Murder Mystery Machine has some great ideas, making use of point n click adventure ideas and mixing it up with a detective game. This brings you to the big core gameplay element of the game – its deduction boards. With so much hanging off of one gameplay mechanic – does this work well enough to tempt you in? If I’m honest, its a mixed bag.
Across 8 episodes (the game was originally released episodically on Apple Arcade), you’ll be playing as one half of a detective duo solving local murders in an ever escalating crime and deceit ring. Each episode involves 5 or 6 separate scenes which are a single square location you can rotate around to spot people to talk to or evidence to collect. This follows most point n click adventures but the idea here is to click on everything you can and ask every question. You can’t really go wrong, which lessens the challenge somewhat but means you can enjoy the story more than the challenge.
Where the challenge does come into play is using your deduction board. Every topic and evidence piece will be added to your board for you to draw lines between. This then sparks new dialogue choices or lets you confirm the who, what, when, where or why you are trying to uncover for the scene. Murder Mystery Machine is strange because often you know what the actual end goal is but you have to connect the dots, spot inconsistencies or relationships between things on the deduction board to trigger the game to let you confirm things. You can arrange the board around a bit to help you organise things into clusters which is helpful. It seems strange that the PS4 version doesn’t use the touchpad as a control option though as its clearly designed for touchscreen controls.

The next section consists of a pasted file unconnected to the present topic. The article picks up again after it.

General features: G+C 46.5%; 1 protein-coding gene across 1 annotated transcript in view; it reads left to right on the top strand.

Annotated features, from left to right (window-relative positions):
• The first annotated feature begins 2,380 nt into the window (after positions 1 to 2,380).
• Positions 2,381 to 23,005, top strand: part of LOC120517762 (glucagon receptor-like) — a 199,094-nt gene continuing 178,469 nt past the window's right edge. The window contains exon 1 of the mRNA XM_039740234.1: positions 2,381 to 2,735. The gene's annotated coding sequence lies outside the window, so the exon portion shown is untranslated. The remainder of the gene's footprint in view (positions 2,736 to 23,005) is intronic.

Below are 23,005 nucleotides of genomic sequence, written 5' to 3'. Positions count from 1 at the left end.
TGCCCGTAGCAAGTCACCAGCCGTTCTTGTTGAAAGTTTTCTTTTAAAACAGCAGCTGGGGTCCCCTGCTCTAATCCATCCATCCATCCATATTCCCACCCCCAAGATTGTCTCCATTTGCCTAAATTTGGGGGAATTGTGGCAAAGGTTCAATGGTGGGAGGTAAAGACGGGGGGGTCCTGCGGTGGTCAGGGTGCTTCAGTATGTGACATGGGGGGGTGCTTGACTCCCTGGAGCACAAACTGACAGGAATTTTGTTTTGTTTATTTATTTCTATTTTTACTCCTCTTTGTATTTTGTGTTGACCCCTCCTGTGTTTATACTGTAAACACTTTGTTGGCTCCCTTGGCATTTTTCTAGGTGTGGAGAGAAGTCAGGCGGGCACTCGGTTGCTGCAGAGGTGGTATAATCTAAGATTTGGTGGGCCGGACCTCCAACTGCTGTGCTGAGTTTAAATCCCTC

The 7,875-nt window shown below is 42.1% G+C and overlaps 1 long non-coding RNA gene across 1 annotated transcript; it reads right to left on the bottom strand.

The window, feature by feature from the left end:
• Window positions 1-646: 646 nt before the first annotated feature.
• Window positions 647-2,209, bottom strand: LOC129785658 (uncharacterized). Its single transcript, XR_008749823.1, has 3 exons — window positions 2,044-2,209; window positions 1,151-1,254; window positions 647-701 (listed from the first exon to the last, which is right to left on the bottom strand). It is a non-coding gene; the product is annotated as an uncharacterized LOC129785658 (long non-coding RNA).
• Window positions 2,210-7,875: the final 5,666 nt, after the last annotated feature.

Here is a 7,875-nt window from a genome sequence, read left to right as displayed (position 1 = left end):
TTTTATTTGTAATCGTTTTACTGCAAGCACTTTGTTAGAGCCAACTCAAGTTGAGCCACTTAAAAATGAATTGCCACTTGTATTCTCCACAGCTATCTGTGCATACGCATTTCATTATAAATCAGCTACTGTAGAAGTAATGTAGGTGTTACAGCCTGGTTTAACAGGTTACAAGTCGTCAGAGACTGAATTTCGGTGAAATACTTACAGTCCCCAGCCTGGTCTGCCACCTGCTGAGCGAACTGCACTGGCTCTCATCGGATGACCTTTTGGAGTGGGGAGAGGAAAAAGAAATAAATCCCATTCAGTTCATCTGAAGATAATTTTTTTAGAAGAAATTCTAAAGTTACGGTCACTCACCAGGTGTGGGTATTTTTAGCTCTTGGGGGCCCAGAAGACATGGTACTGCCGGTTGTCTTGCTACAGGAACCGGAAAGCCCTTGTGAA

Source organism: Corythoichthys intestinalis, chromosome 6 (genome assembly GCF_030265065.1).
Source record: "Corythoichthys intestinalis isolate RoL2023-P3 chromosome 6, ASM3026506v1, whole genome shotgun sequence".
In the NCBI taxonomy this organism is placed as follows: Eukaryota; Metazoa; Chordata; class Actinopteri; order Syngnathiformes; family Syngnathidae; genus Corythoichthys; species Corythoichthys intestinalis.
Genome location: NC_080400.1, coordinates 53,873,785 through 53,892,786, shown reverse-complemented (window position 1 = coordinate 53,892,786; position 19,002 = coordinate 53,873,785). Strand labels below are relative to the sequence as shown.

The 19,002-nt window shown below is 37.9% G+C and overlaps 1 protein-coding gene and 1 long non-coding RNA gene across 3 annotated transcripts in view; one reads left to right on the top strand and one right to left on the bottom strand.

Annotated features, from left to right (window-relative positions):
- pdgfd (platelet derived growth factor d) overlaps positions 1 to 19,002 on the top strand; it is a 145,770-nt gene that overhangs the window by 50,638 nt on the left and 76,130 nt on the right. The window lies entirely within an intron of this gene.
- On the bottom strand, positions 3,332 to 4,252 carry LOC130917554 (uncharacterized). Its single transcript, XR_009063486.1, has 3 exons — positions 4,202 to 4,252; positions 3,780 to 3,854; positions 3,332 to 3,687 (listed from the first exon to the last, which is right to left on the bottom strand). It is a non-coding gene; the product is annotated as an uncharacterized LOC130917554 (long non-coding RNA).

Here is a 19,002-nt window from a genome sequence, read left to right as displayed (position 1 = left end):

My main criticism of Murder Mystery Machine isn’t so much the bland graphics and the jarring silence of most of the game, its the logic by which some things are connected. When you pick things up, it adds info to your board but some of the context around this is tricky to decipher. You might have two things on the board mentioning similar things and only one is deemed correct to trigger the story progression. As a result, the game forces you to play through the logic of the puzzle designer and its as much guessing what version of things they want you to correctly align rather than aligning things that prove a theory. In some boards linking the murder weapon to its origins works, others it doesn’t care. Some boards want you to join up characters who know each other in the context of that scene, sometimes not. It just feels a bit inconsistent.
All that criticism to one side, the deduction board mechanic is good fun and I hope the developers work with it to make it more dynamic and flexible. Solving a case without hints is rewarding. The overall story isn’t too bad albeit quite predictable, but it gives you a few twists and turns on its way. I feel like this will be a good buy for really dedicated adventure point n clickers or those that enjoy a good mystery that’s not too tricky to solve. You’ve got a good 5-8 hours of content here if you don’t cheat with hint spamming. Hopefully this will grow into a more beautiful and engrossing series over time. As it stands, its a bit flawed but has a unique feel that I’ve not really come across since perhaps Knee Deep – just without choices.
Review copy provided by publisher.
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